While I was interacting, I saw a beautiful young girl with a cheerful smile. My first reaction was very obvious; what must this young lady would have done to be here and on probing, she smiled with embarrassment and said:

“I’m here under section 302-a murder case.”
The constable told me with irony that she was possessed with spirits and had murdered her two kids. I just couldn’t believe what I had heard and after that couldn’t say a word. I thought to myself which mother would ever want to kill her children, the ones she bore in her womb for 9 months but nevertheless there are reasons behind everything.

Amidst all those thoughts, I managed to speak to another woman who was in her late 20’s and asked her for how long she has been in Peshawar Jail and under what accusation. She said:
I’m basically from Mianwalli and have been accused of theft. I used to live in a shanty house with my family. I was a domestic maid and have been accused of theft from the house where I worked. I did not steal anything but even after asserting many times that I didn’t steal, I was put behind the bars. I have been here for the last 9 months.”

Another woman who was sitting quietly in a corner was someone whom I did not expect to come across with. She was quiet and didn’t speak at all. When I inquired from the rest of the inmates as to what had she done they all unanimously uttered:

“She murdered her husband by ripping his chest apart and ate his heart.”
I tried speaking to her but she would not reply and refused to speak to me about anything. That made me curious as well and I wish if I could delve some answers out of her but the stern look on her face warded me off. I felt as she still has a lot of anger and rage within her and had no compunctions in doing what she did.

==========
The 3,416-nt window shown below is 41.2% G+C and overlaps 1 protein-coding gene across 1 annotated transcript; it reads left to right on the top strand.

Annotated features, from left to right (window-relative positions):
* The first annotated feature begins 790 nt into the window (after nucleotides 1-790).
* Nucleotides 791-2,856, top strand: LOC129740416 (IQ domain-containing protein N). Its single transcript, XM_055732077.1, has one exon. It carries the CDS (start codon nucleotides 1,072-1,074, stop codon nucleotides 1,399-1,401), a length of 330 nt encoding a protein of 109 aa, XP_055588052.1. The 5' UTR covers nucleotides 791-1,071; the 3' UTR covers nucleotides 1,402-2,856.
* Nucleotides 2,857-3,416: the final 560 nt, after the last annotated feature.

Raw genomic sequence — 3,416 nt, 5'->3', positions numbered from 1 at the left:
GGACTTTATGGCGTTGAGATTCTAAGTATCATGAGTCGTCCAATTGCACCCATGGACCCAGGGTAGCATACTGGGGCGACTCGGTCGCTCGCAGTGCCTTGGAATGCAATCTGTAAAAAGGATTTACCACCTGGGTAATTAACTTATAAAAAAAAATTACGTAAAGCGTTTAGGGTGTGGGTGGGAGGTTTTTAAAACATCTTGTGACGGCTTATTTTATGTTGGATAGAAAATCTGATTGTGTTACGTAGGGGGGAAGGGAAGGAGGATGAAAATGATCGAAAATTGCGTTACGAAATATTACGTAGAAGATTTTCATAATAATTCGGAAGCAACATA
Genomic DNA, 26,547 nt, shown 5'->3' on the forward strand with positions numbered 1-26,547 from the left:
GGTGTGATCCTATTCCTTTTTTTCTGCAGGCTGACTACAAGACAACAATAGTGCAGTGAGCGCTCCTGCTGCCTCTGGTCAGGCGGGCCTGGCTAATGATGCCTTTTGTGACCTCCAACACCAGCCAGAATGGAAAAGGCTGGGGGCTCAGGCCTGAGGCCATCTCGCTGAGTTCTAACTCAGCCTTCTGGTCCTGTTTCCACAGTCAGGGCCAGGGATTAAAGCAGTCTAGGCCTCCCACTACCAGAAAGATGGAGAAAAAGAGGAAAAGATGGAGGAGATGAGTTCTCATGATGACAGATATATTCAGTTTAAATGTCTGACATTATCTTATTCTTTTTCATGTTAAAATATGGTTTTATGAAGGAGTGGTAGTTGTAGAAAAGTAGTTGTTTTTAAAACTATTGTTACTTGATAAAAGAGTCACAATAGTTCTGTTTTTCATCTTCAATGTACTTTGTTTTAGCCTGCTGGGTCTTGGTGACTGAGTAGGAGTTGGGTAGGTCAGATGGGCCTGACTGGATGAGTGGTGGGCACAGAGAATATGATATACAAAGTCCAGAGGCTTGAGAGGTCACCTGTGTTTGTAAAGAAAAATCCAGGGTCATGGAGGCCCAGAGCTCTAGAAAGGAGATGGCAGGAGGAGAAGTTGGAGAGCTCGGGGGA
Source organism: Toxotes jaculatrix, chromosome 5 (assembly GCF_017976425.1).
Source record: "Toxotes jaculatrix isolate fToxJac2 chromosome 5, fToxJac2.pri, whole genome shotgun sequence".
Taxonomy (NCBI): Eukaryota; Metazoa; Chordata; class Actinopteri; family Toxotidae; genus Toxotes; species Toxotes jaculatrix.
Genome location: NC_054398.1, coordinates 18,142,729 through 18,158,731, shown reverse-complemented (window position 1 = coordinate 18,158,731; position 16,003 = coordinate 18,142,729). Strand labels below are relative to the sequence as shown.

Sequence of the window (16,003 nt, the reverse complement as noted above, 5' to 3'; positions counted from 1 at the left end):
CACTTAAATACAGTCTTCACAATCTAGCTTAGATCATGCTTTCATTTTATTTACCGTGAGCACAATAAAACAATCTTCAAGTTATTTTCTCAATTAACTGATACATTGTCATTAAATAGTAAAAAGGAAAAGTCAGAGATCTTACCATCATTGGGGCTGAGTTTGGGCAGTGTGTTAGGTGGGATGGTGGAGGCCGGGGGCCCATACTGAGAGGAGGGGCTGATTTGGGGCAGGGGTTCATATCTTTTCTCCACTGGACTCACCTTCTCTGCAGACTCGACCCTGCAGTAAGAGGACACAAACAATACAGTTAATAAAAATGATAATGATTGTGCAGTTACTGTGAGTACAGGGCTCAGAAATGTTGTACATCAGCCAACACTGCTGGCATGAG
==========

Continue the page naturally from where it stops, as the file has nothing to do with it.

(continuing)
There was another woman who was carrying an infant in her lap and told me that she came to the jail while she was expecting and her child’s birth place is this horrific place. Her domestic issues had forced her to take the law in her hands and she too had murdered her husband.

Each one of them was living her own misery. Honestly, I did not have anything to say to them, I could not comprehend what those women were going through. Two senior citizens seemed so impervious to their situation as though they had long ago accepted there is no way out and this place is home. There are many such blood curdling stories to share of women who have committed theft, murdered their children and have eaten the heart of their husbands

. I just cannot contemplate what made them do so but I can also not say that there has been no reason to do what they did.
I do wish and pray that next time I’m there, I get to hear that many of them have lived their punishment and are now set free to be good and responsible citizens.